Retail Giant Sainsbury's is introducing 'touch-free' packaging for chicken in a bid to cater to people who hate touching raw meat.
According to the supermarket, a recent survey showed handling raw meat cause high levels of anxiety for millennial shoppers. As a result, it is introducing 'doypacks' - plastic pouches which make it easy to decant the products straight into the pan - without having to touch them.
The supermarket believes more people will buy raw chicken in the new packaging - because sales of chicken that can be bought and roasted in a bag (without any need to handle it) have been strong.
Sainsbury's reasoning would appear to be supported by strong sales of chickens that can be bought and roasted in a bag - which many people choose because they can avoid handling the dead carcass.
Katherine Hall, Product Development Manager for meat, fish and poultry at the retailer, told The Sunday Times that customers - especially younger ones are 'quite scared of touching raw meat'.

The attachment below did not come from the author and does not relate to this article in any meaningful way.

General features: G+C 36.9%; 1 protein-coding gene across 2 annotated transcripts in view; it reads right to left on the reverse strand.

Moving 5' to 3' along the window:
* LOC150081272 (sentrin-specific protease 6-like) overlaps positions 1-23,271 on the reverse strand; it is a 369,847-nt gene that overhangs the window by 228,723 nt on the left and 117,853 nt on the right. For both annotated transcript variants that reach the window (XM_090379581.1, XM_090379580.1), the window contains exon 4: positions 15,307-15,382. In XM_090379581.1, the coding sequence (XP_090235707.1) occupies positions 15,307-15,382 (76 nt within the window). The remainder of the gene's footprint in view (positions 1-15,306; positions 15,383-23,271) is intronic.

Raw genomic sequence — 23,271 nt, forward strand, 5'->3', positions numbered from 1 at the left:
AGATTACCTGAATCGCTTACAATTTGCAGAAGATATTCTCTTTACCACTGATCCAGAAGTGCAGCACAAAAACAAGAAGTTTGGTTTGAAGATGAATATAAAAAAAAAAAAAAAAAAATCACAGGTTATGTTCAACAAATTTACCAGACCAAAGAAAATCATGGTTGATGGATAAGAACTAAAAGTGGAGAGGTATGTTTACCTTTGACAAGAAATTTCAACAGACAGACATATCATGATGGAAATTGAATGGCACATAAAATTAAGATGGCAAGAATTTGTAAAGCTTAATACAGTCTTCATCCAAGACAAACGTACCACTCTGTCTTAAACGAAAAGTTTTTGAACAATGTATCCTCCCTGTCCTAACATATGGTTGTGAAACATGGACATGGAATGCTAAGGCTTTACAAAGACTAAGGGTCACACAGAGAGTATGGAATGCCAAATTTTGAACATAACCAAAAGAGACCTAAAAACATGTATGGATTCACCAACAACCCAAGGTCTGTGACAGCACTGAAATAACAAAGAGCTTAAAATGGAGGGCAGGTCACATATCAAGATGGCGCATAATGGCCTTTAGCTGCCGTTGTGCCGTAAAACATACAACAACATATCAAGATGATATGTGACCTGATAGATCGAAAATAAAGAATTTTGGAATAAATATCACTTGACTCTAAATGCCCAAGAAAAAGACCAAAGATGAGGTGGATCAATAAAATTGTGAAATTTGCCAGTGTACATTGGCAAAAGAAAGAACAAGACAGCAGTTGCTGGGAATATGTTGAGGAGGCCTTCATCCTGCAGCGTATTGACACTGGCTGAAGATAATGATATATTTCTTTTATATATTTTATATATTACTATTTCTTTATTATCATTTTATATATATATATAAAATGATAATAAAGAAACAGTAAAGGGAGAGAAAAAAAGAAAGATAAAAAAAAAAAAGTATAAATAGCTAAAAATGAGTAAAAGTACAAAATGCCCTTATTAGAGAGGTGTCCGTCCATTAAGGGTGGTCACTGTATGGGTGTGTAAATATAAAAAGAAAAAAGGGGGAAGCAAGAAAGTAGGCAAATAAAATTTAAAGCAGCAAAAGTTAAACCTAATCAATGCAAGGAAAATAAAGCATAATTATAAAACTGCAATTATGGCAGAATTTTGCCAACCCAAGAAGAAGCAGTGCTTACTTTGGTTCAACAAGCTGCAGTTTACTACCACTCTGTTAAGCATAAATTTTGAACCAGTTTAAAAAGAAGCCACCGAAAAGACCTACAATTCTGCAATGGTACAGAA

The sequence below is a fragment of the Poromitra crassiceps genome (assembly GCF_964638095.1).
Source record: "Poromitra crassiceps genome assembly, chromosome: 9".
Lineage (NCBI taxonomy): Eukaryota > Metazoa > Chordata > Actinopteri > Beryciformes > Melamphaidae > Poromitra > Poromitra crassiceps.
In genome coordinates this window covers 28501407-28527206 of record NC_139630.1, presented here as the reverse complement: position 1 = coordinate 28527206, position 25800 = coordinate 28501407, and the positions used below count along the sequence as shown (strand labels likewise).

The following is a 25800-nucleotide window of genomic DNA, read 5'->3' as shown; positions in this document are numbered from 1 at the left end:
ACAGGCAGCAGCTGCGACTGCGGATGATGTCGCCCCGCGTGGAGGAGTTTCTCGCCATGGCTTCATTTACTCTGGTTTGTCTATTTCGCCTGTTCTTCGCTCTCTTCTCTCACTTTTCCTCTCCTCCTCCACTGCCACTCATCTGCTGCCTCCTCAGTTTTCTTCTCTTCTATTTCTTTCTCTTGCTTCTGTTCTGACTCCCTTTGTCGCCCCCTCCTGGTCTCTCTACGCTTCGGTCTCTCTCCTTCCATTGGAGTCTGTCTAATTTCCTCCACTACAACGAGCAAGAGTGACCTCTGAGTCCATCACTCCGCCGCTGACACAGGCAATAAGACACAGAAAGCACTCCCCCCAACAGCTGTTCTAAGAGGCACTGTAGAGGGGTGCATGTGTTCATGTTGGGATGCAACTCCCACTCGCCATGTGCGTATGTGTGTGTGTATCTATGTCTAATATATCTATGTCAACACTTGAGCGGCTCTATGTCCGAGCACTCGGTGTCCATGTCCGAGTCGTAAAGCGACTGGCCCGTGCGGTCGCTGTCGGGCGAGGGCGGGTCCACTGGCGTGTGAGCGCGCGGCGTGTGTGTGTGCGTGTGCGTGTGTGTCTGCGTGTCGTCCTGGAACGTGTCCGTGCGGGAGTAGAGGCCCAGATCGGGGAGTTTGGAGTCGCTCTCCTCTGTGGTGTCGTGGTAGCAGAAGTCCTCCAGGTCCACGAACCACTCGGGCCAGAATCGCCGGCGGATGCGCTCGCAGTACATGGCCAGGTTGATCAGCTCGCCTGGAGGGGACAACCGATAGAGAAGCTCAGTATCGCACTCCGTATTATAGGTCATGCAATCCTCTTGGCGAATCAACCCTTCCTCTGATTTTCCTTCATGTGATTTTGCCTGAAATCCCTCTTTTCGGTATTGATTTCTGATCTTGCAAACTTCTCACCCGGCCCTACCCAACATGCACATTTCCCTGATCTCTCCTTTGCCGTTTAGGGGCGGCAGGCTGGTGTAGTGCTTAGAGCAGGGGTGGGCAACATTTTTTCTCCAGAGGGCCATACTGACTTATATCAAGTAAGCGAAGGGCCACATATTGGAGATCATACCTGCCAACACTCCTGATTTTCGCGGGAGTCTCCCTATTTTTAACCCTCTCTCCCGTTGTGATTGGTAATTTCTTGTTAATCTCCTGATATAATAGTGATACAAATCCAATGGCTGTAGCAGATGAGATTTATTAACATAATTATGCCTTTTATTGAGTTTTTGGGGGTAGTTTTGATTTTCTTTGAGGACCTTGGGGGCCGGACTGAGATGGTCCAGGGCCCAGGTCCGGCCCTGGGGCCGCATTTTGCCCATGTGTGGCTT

She added: "These bags allow people, especially those who are time-poor, to just ‘rip and tip’ the meat straight into the frying pan without touching it."
According to Hall, one woman revealed in a focus group that she was so scared of catching food poisoning from raw chicken, that she covered it in antibacterial spray before cooking it.
Elisa Allen, Director of animal rights charity PETA, told Plant Based News: "PETA fully recognises that meat is stomach-churning stuff, coming, as most of it does, from animals raised on filthy, severely crowded factory farms - where their beaks are seared off or parts of their ears and tails are amputated.
"And all of it comes from a living being whose throat was cut. It's blood and guts all the way, so everyone - not just millennials - should be put off by touching it and even more so by putting it in their mouth and eating it!
"PETA can help, as there's only a pleasant sensation when you pick up a free vegan starter kit, which won't get blood on your frock. Vegan foods appeal to all the senses in a positive way, and no one has to die for them."